Wednesday, 16 June 2010

How we treat asylum seekers is a test of our humanity

The author Pat Barker once wrote, "it's the hardest thing in the world to go on being aware of someone else's pain." When it comes to British politicians empathising with the plight of asylum seekers, there is much truth in her words. Years of the political establishment stoking up prejudice against asylum seekers has left many a heart cold to their plight. Hopefully this shocking report from the Red Cross might make some rethink their attitudes. They highlight that up to 20,000 failed asylum seekers are living in destitute conditions. 87% often surviving on one meal a day.

We are one of the wealthiest nations in the world. We like to pride ourselves on being an advanced and civilised society. Surely one test of that is our ability to show empathy with the most desperate people in our society?

The current asylum system is in urgent need of reform. A good place to start would be to implement the recommendations of the Red Cross ‘for a support system that will ensure individuals have the right to work, and access to healthcare, throughout their application until they are either granted leave to stay or helped to leave the country’. It is the very least we should do.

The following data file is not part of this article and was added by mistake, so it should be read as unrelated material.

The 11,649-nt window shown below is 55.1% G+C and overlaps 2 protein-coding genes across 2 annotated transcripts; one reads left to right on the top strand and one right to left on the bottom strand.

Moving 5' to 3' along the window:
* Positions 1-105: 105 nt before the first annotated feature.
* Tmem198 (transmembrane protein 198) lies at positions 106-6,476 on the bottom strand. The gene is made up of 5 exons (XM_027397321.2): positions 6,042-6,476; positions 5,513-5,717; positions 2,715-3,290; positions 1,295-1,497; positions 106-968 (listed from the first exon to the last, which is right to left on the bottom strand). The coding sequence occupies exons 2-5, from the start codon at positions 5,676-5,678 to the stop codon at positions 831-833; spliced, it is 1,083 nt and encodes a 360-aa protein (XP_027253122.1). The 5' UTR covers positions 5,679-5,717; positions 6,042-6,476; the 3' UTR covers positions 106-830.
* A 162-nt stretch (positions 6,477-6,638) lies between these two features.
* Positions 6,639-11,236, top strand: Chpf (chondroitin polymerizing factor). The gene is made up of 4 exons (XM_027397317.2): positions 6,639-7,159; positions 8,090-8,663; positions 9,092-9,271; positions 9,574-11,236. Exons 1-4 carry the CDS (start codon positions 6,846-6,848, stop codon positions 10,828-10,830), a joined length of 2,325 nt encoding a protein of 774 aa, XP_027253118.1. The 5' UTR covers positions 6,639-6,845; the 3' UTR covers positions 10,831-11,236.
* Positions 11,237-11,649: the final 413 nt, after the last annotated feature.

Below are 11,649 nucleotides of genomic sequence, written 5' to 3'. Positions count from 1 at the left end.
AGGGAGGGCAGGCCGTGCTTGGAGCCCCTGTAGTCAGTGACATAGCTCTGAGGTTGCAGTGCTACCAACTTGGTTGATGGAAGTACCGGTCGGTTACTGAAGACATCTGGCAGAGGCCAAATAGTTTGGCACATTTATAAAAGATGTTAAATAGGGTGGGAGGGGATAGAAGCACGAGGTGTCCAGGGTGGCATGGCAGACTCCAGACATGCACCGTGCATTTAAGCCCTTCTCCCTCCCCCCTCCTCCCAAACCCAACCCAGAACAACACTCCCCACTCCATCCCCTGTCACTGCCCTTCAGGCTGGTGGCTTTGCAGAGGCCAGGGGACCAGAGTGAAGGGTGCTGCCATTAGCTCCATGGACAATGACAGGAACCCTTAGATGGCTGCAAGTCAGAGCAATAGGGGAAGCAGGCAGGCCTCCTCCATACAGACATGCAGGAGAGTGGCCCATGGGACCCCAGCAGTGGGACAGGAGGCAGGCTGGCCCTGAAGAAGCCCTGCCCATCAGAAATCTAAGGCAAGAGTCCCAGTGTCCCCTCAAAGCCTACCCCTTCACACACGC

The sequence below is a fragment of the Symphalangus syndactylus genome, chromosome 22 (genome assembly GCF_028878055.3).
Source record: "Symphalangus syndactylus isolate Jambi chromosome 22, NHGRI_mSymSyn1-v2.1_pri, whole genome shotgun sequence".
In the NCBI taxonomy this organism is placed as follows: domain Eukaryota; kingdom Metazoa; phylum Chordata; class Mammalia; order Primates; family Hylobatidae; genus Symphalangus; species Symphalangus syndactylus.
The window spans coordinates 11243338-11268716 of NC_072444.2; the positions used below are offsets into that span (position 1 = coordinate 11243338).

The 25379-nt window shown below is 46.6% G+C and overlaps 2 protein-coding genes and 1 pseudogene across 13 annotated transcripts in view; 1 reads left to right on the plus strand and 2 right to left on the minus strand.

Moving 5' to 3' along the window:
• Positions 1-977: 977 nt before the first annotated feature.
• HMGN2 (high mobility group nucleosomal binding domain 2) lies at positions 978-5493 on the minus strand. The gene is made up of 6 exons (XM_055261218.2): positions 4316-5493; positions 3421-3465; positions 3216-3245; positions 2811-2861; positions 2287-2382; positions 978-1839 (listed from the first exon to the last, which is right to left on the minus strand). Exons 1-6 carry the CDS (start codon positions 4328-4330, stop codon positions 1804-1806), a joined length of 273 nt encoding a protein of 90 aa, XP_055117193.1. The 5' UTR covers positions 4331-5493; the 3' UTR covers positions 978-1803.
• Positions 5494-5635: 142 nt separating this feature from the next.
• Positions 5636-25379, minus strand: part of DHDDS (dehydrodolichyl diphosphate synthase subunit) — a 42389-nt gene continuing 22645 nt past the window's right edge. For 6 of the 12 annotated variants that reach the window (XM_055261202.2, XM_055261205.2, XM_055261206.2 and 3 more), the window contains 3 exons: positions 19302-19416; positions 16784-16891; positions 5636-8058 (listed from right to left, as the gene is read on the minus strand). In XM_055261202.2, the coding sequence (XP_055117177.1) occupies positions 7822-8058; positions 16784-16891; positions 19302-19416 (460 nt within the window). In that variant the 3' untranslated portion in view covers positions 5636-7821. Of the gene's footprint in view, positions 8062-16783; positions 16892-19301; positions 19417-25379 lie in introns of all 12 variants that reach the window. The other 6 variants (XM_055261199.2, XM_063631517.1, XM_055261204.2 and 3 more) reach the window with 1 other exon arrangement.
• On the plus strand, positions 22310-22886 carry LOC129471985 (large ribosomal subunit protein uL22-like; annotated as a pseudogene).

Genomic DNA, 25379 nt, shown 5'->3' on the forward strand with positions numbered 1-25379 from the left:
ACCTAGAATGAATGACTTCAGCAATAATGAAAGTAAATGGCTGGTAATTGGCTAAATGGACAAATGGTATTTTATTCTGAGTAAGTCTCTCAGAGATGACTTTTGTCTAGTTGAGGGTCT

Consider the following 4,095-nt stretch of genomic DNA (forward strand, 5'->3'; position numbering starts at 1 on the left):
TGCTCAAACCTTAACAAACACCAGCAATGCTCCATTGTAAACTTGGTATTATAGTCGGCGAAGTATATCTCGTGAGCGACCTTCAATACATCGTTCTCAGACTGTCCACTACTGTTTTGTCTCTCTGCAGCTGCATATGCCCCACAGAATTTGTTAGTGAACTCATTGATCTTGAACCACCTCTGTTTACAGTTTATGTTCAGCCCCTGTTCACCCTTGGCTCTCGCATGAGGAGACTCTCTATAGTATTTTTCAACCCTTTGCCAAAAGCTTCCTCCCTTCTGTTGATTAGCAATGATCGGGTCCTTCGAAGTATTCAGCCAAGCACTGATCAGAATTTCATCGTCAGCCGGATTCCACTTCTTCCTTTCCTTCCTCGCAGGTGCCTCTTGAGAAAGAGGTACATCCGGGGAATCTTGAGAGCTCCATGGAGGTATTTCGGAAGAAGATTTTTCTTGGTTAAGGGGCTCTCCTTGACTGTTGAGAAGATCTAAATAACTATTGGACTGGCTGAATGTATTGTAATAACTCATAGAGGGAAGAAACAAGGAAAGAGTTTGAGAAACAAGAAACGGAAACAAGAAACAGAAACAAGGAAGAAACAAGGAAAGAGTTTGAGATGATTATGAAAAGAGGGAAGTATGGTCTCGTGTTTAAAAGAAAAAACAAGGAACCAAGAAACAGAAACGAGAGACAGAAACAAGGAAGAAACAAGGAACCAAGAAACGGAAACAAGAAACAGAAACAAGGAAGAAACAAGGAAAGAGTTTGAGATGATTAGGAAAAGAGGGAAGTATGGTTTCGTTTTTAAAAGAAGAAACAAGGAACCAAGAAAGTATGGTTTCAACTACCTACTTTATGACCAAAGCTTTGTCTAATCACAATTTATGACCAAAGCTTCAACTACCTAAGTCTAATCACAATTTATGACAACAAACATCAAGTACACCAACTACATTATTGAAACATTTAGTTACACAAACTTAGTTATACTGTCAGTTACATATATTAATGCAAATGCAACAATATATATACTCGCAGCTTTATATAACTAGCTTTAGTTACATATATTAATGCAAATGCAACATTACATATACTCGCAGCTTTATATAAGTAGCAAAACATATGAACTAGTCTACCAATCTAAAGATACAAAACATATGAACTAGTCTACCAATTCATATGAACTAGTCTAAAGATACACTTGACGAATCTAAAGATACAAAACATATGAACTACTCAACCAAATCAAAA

Despite the politicians, it is the people, as ever, that offer hope. I take some heart from the finding of this poll conducted for Refugee Action that shows the majority of refugees found the average member of the British public welcoming towards them. Ignorance, prejudice and racism towards asylum seekers can be undermined. But only by challenging the politicians who peddle myths about this country sinking under the weight of asylum seekers coming here. And only too if we challenge those politicians who are desperate to attack the welfare state and pit poor communities against each other in a race to the bottom for scarce resources.

There is no shortage of wealth in Britain. The Sunday Times Rich List reports that the richest 1,000 people have seen their personal wealth increase by 30% to £77 billion pounds. As Mark Steel points out, that is the half the entire national deficit. There is plenty of wealth out there. It is in the interests of society that it is distributed more fairly.